• At this point, one of two things will happen – your expense number will either be below or above your income number. If below – congratulations! You’re almost done…the last task is to determine where you’d like to place the excess funds each month (most likely savings or debt acceleration).
  • If you spending exceeds your income, go back over each of the categories, including savings and determine where cuts can be made.
  • At the conclusion of the process, you should have a budget in which income and expenses balance. Note: A few weeks ago, I wrote about some of the reasons budgets can fail, and mentioned that having a little bit of flexibility is a good idea. That’s why my income always exceeds my budgeted expenses by about $100.

Setting up an Envelope Budget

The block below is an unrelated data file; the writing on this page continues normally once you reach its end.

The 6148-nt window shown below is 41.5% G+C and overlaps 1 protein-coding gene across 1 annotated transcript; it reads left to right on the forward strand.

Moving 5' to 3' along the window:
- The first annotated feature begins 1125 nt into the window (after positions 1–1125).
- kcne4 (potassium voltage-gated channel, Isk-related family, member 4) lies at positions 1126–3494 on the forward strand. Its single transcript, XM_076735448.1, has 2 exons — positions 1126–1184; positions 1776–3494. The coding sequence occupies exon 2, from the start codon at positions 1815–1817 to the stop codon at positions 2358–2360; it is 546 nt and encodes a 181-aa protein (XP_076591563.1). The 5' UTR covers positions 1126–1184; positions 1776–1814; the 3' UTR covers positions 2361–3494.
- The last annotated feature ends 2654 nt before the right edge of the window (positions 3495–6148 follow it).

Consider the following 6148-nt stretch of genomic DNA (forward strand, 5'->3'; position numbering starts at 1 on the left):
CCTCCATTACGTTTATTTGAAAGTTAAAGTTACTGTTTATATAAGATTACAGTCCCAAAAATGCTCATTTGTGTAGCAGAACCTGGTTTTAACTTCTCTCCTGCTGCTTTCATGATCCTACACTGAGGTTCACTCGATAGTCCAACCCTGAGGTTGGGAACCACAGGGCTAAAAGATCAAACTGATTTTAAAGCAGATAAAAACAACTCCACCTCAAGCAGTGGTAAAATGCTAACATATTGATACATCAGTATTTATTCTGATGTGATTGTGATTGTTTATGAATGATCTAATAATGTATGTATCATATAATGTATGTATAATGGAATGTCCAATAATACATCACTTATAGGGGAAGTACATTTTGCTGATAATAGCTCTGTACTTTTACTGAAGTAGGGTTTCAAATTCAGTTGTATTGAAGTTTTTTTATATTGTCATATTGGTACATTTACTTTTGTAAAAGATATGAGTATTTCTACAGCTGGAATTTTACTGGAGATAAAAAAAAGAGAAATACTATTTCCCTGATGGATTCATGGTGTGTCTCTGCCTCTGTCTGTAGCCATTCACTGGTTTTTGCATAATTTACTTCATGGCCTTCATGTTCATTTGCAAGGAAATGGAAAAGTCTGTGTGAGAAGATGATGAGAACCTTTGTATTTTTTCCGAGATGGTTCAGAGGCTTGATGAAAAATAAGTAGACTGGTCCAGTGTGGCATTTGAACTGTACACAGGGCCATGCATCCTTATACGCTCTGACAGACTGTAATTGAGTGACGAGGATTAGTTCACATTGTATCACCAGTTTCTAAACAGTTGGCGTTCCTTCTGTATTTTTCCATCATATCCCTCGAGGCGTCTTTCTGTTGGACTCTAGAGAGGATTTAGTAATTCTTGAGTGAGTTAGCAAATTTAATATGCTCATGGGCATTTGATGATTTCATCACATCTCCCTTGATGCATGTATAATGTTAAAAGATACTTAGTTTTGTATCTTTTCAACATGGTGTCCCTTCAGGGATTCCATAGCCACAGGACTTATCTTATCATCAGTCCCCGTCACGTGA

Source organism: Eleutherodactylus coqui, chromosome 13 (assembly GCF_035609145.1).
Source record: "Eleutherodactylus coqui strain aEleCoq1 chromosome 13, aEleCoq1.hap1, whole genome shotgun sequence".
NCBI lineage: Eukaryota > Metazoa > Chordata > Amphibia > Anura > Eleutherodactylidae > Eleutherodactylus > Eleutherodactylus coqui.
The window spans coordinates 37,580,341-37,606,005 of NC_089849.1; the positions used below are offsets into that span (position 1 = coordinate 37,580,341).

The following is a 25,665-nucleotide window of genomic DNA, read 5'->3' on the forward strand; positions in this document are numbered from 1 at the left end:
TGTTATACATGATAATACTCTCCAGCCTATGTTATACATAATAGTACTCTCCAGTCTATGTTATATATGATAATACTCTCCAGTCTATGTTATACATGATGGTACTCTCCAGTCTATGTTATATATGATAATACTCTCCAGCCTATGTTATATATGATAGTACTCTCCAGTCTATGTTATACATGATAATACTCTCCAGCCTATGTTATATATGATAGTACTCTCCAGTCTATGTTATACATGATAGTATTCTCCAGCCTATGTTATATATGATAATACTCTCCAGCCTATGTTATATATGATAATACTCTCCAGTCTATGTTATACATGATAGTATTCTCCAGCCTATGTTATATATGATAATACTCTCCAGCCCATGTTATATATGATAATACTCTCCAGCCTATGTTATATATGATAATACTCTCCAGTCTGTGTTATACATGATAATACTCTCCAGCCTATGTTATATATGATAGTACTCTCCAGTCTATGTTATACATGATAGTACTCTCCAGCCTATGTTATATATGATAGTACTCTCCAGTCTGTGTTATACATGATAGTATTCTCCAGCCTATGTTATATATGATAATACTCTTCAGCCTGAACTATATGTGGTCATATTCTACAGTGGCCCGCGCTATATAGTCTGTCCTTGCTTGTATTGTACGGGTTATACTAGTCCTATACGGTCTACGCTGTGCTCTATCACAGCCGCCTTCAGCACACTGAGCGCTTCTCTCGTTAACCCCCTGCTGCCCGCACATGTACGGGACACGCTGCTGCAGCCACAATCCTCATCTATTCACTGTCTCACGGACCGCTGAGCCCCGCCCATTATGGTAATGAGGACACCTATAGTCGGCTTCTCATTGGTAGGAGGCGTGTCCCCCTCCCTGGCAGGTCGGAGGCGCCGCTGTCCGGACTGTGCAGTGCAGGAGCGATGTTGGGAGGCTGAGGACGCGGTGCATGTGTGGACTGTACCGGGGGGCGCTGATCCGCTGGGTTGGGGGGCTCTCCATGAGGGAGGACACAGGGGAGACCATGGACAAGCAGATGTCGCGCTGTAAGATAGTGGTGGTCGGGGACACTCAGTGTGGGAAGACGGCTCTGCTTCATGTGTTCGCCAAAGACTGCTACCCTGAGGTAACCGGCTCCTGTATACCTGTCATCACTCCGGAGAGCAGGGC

Setting up an envelope budget is very similar, in its planning stages, to the limit budget. You must consider all of the above steps, including your total income and total expenses, and arrive at a balanced budget. Following this initial planning stage, there is some additional setup work to do for your actual envelopes.

Your first choice with an envelope budget system will be a tracking system. I personally made life easy for myself and use Mvelopes, which is a paid online budgeting service that helps you track all of your envelopes. Alternatives include withdrawing cash and separating it into pre-determined envelopes (I don’t like keeping that much cash around), or using a program like Quicken to set up a large number of fake cash accounts to track spending electronically (eliminates automation in Quicken and a little cumbersome). If you are going to use the envelopes method, I would recommend Mvelopes or a similar service that is specifically designed for an envelope budget.

Once your system is established, the remainder of the work is fairly straightforward. Create envelopes for each of the spending, saving, and irregular expense categories. Once you receive a paycheck, divide the total net amount into the categories as determined by your budget. Once complete, all the money should “have a home” within an envelope.